The growing of grapes of grapes and production of wine, also known as viticulture and enology, is a centuries old practice. Wine itself was considered a holy, and had representations in many mythological pantheons, the most famous of which, Bacchus, was both merry and terrifying, possessing a duality of personality like the wine itself. Since the time learned to convert grapes into wine, the knowledge has been passed down by generation, resulting in variations, modification, experimentation and technological advancements to assist further in the process. Today, individuals wishing to enter the field typically seek out an education in viticulture and enology through programs available at colleges and universities located near vineyards, wineries, or in areas that have a climate conducive to growing healthy grapes.
What is Viticulture
At first glance someone might mistake this area of study as easy or not providing a well rounded education. The fact is that an education in viticulture and enology combines a variety of disciplines and sciences in order to produce a worthy product. Students at a given program will learn about soil quality, irrigation systems, run off, acidity, parasites and diseases, treatment, fertilization, nutritional balance and more. Students will be tasked with ensuring the longevity and growth of vines, how to protect such vines from inclimate weather,the grading and quality of grapes and then the use of those in the production of wine.
The process for creating a wine can vary based on personal taste, location, various elements in the soil that produced the grape, weather and so on. Enology provides methodology for producing the various types of wines, utilizing different grapes and additives to produce the desired taste. This includes the production of brandy and champagne, which is often not considered when considering wine production. An enology education will provide an individual with the skills, understanding and tools to create a final product, from the stamping of grapes, to understanding the fermentation process, to the right balance of sugar, and so on, it is here that the scientific exactitude of the process meets the centuries old feel for wine production. And only by understanding the process can winemaker personalize and tweak the process to give the wine a unique character.
Individuals seeking out an education in these fields will typically find colleges and universities that offer such programs in areas where the climate for grape growth allows for study and practice. Additionally, the school’s will be close to areas that have operational vineyards and wineries that may or may not have pre-existing internships for students. Regardless, it is prudent for students in this area to receive practical training through employment, even if only through volunteering, to better acquaint oneself with the actual process and production of wine. The wine production industry is small in comparison to other fields, and as such, an experience one may garner is a leg up in the search of employment after the completion of one’s education.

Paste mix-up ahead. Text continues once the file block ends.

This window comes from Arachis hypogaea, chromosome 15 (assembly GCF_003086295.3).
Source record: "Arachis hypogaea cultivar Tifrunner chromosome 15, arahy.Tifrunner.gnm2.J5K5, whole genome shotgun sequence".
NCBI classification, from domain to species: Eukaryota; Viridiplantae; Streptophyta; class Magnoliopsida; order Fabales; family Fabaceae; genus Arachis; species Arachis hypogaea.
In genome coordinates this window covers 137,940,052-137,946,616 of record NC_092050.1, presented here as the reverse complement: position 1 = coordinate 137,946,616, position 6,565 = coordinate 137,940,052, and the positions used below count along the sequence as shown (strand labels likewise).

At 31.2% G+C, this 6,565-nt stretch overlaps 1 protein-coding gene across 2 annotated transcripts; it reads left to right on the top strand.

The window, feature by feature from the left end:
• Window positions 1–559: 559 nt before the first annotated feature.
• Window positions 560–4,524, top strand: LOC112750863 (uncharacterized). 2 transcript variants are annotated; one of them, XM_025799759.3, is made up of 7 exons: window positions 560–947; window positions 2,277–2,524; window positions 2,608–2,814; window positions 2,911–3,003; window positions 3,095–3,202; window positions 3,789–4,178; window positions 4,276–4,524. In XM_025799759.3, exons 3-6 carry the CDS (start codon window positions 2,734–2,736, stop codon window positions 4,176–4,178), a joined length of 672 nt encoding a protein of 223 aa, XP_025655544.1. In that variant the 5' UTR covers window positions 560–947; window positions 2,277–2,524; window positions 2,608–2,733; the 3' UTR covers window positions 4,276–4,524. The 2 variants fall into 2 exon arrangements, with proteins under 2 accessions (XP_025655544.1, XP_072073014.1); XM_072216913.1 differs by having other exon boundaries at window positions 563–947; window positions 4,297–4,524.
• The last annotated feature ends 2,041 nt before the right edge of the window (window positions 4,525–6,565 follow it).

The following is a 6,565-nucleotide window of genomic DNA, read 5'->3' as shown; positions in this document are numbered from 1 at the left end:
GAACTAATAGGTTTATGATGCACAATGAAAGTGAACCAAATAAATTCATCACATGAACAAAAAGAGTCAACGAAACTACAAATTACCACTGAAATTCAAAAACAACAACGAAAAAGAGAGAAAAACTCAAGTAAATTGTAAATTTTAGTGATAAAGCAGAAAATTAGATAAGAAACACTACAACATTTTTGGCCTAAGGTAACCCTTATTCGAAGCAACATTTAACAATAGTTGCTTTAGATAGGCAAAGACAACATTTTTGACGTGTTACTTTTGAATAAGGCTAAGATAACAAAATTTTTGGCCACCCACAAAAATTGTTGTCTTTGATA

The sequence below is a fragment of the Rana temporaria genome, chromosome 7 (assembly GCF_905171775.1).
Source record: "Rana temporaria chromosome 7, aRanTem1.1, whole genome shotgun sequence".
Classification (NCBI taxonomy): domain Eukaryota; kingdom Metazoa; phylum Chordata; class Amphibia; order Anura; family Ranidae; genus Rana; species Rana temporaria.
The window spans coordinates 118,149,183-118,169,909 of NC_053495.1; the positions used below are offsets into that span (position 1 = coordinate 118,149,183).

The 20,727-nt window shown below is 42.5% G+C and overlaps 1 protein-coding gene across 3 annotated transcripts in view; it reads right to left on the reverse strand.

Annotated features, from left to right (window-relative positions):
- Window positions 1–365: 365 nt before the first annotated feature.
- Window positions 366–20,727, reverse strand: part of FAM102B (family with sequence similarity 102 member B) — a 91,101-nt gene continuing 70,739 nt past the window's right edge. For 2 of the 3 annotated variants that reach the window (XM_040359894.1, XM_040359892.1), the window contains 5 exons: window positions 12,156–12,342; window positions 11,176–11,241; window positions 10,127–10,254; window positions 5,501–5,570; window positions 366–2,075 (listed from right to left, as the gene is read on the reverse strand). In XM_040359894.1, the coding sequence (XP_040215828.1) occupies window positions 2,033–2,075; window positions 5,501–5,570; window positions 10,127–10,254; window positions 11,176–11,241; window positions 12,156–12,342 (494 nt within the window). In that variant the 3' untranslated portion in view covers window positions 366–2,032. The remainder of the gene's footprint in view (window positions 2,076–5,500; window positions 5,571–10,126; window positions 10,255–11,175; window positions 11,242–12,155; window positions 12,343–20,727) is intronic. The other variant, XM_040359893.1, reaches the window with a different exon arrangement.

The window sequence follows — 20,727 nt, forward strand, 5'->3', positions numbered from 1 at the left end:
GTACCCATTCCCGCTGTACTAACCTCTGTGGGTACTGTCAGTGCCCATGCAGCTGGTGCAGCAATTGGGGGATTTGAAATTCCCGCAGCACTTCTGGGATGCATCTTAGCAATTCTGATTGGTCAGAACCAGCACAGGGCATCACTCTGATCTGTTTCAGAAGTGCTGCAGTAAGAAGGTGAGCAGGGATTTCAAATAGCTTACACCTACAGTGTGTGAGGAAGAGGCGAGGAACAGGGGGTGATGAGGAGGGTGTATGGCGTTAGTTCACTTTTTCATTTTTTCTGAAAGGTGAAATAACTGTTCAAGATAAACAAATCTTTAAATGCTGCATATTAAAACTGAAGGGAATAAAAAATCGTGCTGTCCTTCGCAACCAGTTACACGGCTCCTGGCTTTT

It is important to remember that due to the limited availability of positions, especially for individuals just starting their careers, that starting as an apprentice may be required. Education alone is no guarantee for success, and as such individuals should work hard and demonstrate flexibility, particularly in one’s willingness to relocate if required. Any opportunities one may encounter should be seized upon, and work should be performed accurately and diligently in order to generate reputation, as one’s name and reputation are often paired to their skill and ability.
Typically, a person who chooses to study viticulture and enology does so because they have a love of wine, its variance, its history, the cultural and social aspects to its consumption, or the sheer science of its production. The field is unique because it combines the ancient with the advanced, offering techniques and tools to create a drink that has been enjoyed by king and pauper alike. A person who enters this field may find employment in a variety of countries and locales, and may be exposed to new cultures and ideas through the course of study and development, and if they work hard and persevere, may be responsible for a vintage all their own.
About the Author:
Kami Lebaredian is a researcher and writer for MatchCollege.com, a free to use college and degree search website that assists students and career professionals to find the right school. Check out their list of top schools that offer a degree in viticulture and enology.